Millennials Are Wary of International Travel, Coachella Post-Coronavirus
I typically don’t care for articles that do a deep dive into Millennials. They’re usually written by people who want to criticize the Millennial generation in a roundabout way. That being said, I found the results of a new survey pretty interesting, particularly the figures on domestic and international travel. The survey found millennials are wary of international travel until long after a vaccine is discovered for coronavirus. The survey examined how millennial and Generational Z respondents intend to get back to normal life post-coronavirus.
But what I found really interesting is perspectives on travel — both domestic and international. Millennials are hesitant to return to international travel, even after a vaccine for the virus is discovered. That is shocking given that millennials travel more than other generations. Amongst millennials, travel is also ranked as a greater priority in their budgets.
The Survey and Travel
The survey examined four categories: 1) As soon as isolation ends; 2) Months after isolation ends; 3) As soon as vaccine is out; and 3) Long after vaccine is out. The survey asked Generation Z and Millennial respondents between the ages of 16 and 35 when they plan to return to certain activities.
Astoundingly, respondents ranked international travel second-to-last, ahead of large events (i.e. Coachella). According to the survey, only 27% of respondents will return to international travel as soon as isolation ends. Thirty-seven percent of respondents plan to wait until long after a vaccine. Respondents ranked domestic travel third, which may be good news for domestic airlines in the U.S. hoping for a rebound.
It is even more shocking that the survey found the plurality of respondents want to wait until long after the vaccine is discovered before returning to international travel. That is not a good finding for airline companies, hotels, and other travel companies that rely heavily on international travel. It suggests the generation that loves to travel is hesitant to return to the international skies when “normal” returns.
Is This Troubling?
It’s hard to determine the accuracy of the survey results right now. Since we are currently in the crisis, it’s possible that people’s responses are different than their responses during a non-crisis. A 2019 study from the Centers for Disease Control found that “people take in information, process information, and act on information differently than they would during non-crisis times.” That means the responses provided to the survey today are likely skewed towards that crisis mentality. It is possible the respondents’ opinions will change post-isolation as things begin to return to normal.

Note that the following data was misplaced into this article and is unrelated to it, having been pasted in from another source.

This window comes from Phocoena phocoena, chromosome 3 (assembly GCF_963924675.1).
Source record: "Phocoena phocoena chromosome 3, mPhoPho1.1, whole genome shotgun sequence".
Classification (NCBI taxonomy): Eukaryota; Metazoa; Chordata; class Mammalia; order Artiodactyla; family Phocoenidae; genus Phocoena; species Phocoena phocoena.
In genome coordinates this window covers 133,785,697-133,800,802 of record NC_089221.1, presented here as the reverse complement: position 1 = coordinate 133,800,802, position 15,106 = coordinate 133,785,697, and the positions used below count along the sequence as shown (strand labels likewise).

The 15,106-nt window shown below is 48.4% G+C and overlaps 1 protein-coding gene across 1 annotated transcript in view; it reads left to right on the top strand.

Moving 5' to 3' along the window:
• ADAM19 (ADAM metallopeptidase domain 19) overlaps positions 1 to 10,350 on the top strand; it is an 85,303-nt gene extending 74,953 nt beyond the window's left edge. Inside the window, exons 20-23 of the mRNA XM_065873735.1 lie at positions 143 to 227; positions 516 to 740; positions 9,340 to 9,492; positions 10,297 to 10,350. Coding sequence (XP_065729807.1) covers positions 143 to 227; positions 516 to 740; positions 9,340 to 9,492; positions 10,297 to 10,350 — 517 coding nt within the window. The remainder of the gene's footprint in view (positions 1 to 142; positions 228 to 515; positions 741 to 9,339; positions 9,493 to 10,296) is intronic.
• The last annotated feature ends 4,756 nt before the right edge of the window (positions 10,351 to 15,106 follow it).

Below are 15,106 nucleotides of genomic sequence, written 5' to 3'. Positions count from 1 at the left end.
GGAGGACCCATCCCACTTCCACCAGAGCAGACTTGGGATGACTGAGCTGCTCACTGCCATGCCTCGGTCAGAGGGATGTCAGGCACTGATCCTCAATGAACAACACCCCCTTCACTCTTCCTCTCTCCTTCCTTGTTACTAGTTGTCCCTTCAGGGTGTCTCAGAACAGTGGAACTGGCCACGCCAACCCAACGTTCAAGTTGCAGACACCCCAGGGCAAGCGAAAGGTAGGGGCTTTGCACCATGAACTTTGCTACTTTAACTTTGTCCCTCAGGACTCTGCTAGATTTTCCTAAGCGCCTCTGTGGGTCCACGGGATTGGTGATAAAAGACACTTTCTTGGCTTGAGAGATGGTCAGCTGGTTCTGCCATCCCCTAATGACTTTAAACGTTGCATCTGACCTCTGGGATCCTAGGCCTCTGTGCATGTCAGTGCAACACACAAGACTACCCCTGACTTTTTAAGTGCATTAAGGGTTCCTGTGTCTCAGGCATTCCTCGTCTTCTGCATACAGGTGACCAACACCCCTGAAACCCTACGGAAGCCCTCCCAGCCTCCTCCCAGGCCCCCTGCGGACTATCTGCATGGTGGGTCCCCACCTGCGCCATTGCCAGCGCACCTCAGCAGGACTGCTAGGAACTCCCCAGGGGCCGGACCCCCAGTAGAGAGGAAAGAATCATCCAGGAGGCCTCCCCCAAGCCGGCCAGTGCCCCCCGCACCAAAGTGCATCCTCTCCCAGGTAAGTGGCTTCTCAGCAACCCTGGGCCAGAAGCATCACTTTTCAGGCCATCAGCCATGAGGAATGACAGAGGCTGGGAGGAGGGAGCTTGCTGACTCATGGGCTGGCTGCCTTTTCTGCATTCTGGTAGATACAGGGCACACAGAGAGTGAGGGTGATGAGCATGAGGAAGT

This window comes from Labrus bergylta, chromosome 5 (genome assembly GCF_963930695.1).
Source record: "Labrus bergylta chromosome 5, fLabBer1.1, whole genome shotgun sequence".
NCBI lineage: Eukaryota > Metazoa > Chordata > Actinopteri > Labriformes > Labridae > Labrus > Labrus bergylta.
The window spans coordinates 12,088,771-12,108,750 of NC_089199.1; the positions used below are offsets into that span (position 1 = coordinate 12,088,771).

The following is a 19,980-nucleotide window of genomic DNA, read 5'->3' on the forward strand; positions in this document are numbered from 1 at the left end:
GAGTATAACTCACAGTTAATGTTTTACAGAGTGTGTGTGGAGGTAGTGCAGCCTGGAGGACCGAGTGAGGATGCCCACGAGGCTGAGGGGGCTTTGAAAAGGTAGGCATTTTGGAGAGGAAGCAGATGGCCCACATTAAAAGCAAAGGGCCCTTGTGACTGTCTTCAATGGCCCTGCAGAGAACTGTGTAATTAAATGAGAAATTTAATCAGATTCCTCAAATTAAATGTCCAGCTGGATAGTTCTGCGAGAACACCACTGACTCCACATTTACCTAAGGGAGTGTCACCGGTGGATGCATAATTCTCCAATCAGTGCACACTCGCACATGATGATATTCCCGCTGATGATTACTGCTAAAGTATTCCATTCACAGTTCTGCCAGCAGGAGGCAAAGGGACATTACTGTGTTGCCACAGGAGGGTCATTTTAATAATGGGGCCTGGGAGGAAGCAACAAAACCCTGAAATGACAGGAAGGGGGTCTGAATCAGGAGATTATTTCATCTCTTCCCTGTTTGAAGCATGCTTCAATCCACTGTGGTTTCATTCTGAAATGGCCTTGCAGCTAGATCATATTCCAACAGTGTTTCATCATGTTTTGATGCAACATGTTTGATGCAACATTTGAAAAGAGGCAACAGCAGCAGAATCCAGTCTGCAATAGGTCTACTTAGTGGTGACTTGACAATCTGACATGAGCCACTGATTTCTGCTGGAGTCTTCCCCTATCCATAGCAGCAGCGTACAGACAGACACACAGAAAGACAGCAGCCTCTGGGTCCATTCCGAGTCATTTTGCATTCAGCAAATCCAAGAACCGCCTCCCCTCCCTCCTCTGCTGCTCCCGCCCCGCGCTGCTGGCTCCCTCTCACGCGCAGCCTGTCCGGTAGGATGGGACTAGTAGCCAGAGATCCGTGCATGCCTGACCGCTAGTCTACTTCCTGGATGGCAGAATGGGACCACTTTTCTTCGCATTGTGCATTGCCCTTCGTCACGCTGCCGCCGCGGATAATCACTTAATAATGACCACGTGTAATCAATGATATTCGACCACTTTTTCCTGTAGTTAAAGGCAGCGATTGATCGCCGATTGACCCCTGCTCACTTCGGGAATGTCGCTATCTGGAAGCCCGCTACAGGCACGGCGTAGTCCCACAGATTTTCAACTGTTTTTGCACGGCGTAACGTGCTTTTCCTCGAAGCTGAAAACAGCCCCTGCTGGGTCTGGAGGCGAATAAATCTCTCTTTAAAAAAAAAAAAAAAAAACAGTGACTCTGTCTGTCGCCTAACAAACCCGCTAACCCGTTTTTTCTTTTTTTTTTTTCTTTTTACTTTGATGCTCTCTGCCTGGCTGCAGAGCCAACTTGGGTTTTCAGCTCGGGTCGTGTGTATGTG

Good and Bad Signs
With that said, the survey results might be a bad sign for travel companies. Clearly, there is hesitation from the generation that loves to travel to return to international travel. If travel companies can’t get some of their most travel-conscious customers to travel, it might demonstrate a long road ahead for international travel companies.
There is also the realization that international travel might not be available shortly after stay-at-home orders end in the United States. There is support among many world leaders for travel restrictions that will limit the extent of international travel.
But there’s also hope for U.S. airlines’ domestic market. As noted above, the survey found millennials excited to get back into the skies domestically. That may be a great opportunity for the travel industry within the United States. Importantly, millennials seem ready to return to travel in advance of the vaccine. That means that after stay-at-home orders end, millennials may start looking to the domestic skies.
The survey is an interesting find during a period of uncertainty in the travel industry. Airlines are hungry for cash and relying on stimulus money to stay afloat. They are discussing furloughs and layoffs, and there is a likelihood they will happen.
However, not all the news from the survey is bad news. There is a possibility that the domestic market will be able to return sooner, if results on the domestic travel are accurate. There is a possibility these two generations will make domestic travel a priority post-isolation measures. That will at least give domestic airlines the opportunity to increase their coffers domestically.